Articles

As anyone starting out knows, the violin is a difficult instrument. It takes time before the novice player can expect to produce a musical note at the desired pitch, instead of a whistle, screech or graunch. Jim Woodhouse and Paul Galluzzo explain why.
  • The permanent revolution - The government's response to Adrian Smith's Inquiry into post 14 mathematics education
  • A-levels - Are the ever-improving results a sign of falling standards?
Memory is fundamental to the way we think, and we use it in almost every activity. But most of us cannot imagine approaching the level of world record holder Hiroyuki Goto, who memorised and recited 42,195 digits of pi! Rob Eastaway asks if mere mortals can learn anything useful from such incredible feats of memory, and gives some hints on how to remember numbers.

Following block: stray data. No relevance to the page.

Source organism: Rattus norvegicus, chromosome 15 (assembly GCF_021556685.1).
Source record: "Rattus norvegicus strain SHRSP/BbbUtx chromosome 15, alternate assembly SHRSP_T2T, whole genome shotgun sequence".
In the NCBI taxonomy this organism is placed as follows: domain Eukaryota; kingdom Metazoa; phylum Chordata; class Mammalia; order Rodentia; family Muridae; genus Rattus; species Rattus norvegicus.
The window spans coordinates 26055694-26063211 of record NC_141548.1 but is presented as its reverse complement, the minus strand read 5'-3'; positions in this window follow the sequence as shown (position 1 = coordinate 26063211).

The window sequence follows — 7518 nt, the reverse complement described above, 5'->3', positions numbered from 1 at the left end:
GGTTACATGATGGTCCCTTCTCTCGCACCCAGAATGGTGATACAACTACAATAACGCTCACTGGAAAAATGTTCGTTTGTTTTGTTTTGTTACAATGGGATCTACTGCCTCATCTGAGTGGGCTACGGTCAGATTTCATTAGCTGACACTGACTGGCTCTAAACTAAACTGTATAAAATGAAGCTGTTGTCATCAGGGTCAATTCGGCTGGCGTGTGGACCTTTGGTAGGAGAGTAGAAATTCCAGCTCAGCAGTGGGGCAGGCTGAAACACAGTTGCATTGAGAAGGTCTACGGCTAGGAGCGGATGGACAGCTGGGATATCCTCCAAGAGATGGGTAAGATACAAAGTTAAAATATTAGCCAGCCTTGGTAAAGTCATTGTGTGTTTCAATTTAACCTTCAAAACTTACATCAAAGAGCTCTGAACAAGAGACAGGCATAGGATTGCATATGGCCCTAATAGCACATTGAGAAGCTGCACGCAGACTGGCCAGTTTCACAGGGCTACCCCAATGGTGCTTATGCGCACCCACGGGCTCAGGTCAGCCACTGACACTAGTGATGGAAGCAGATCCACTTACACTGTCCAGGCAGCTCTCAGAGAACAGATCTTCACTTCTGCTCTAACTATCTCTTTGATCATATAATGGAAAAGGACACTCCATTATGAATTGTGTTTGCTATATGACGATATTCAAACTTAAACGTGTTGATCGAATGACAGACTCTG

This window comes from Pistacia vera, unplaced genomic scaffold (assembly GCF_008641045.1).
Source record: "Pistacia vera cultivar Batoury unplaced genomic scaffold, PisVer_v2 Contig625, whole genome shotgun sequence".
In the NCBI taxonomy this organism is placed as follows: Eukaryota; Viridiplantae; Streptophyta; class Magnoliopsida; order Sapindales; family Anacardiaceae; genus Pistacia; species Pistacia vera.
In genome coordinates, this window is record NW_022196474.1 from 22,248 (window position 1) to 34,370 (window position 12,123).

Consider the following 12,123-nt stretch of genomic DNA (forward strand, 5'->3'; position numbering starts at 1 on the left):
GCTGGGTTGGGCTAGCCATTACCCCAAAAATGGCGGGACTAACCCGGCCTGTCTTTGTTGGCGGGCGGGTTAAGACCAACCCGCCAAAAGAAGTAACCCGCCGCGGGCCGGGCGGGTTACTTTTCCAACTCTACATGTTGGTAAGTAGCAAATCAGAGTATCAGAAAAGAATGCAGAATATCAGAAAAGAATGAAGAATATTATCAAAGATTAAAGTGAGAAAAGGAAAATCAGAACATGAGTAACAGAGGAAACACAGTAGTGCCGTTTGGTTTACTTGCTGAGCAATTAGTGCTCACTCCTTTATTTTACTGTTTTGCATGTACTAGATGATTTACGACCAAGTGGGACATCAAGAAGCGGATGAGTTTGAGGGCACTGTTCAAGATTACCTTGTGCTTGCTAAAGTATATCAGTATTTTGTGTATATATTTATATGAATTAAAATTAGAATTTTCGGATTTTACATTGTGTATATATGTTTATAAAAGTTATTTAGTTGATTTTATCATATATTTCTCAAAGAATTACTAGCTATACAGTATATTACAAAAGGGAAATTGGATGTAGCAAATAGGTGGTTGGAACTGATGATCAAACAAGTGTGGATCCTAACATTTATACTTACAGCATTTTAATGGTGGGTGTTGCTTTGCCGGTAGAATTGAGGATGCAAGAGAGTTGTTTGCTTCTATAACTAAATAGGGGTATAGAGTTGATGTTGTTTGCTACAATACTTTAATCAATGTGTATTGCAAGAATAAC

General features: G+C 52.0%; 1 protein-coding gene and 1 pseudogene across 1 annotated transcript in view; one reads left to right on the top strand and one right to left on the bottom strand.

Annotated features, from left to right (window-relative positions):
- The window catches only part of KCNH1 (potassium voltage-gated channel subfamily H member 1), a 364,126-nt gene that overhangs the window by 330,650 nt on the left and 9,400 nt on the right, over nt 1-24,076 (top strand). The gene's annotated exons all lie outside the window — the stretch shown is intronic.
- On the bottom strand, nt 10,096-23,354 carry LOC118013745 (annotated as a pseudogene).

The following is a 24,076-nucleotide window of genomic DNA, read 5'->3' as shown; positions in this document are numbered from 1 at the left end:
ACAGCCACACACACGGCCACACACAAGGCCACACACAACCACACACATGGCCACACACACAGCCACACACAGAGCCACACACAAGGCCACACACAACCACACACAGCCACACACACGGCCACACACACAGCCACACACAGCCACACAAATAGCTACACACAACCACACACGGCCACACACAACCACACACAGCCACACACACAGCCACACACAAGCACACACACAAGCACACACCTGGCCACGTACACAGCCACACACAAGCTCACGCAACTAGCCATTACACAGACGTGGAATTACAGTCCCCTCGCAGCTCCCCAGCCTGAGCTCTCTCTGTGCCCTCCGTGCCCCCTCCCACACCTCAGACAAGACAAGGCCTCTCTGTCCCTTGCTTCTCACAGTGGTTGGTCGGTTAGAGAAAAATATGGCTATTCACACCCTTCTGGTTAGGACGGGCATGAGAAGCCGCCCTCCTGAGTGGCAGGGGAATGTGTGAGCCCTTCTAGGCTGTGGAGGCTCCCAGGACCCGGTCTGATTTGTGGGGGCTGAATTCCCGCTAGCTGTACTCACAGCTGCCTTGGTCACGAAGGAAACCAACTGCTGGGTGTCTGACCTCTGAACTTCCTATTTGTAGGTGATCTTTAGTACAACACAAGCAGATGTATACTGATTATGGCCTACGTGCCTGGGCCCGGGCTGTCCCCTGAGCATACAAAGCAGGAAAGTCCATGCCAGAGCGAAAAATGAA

Two people who get on well together can often find their relationship destabilised by the arrival of a third into their orbit.

Why do so many people say they hate mathematics, asks David Acheson? The truth, he says, is that most of them have never been anywhere near it, and that mathematicians could do more to change this perception - perhaps by emphasising the element of surprise that so often accompanies mathematics at its best.
It has often been observed that mathematics is astonishingly effective as a tool for understanding the universe. But, asks Phil Wilson, why should this be? Is mathematics a universal truth, and how would we tell?
In issue 29 of Plus, we heard how a simple mathematical equation became the subject of a debate in the UK parliament. Chris Budd and Chris Sangwin continue the story of the mighty quadratic equation.